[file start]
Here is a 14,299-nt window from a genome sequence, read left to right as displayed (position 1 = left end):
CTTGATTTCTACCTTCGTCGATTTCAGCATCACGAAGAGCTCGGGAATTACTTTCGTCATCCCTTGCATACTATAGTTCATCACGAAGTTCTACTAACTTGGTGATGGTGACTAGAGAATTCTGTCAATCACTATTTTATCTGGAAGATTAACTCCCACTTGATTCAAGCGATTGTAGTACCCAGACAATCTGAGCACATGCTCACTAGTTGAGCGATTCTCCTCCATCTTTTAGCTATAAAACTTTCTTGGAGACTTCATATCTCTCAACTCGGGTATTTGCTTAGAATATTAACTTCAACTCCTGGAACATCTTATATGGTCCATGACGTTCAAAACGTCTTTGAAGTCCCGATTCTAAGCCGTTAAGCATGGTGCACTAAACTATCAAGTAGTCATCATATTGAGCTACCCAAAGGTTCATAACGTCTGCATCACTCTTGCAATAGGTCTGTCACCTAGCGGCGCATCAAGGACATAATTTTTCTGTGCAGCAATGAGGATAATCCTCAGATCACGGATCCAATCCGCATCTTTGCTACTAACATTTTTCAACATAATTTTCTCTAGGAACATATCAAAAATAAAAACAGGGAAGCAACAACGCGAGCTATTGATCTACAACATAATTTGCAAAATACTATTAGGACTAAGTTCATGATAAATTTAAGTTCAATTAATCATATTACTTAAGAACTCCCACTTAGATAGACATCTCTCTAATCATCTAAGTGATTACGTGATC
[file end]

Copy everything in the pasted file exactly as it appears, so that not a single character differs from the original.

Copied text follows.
Here is a 14,299-nt window from a genome sequence, read left to right as displayed (position 1 = left end):
CTTGATTTCTACCTTCGTCGATTTCAGCATCACGAAGAGCTCGGGAATTACTTTCGTCATCCCTTGCATACTATAGTTCATCACGAAGTTCTACTAACTTGGTGATGGTGACTAGAGAATTCTGTCAATCACTATTTTATCTGGAAGATTAACTCCCACTTGATTCAAGCGATTGTAGTACCCAGACAATCTGAGCACATGCTCACTAGTTGAGCGATTCTCCTCCATCTTTTAGCTATAAAACTTTCTTGGAGACTTCATATCTCTCAACTCGGGTATTTGCTTAGAATATTAACTTCAACTCCTGGAACATCTTATATGGTCCATGACGTTCAAAACGTCTTTGAAGTCCCGATTCTAAGCCGTTAAGCATGGTGCACTAAACTATCAAGTAGTCATCATATTGAGCTACCCAAAGGTTCATAACGTCTGCATCACTCTTGCAATAGGTCTGTCACCTAGCGGCGCATCAAGGACATAATTTTTCTGTGCAGCAATGAGGATAATCCTCAGATCACGGATCCAATCCGCATCTTTGCTACTAACATTTTTCAACATAATTTTCTCTAGGAACATATCAAAAATAAAAACAGGGAAGCAACAACGCGAGCTATTGATCTACAACATAATTTGCAAAATACTATTAGGACTAAGTTCATGATAAATTTAAGTTCAATTAATCATATTACTTAAGAACTCCCACTTAGATAGACATCTCTCTAATCATCTAAGTGATTACGTGATC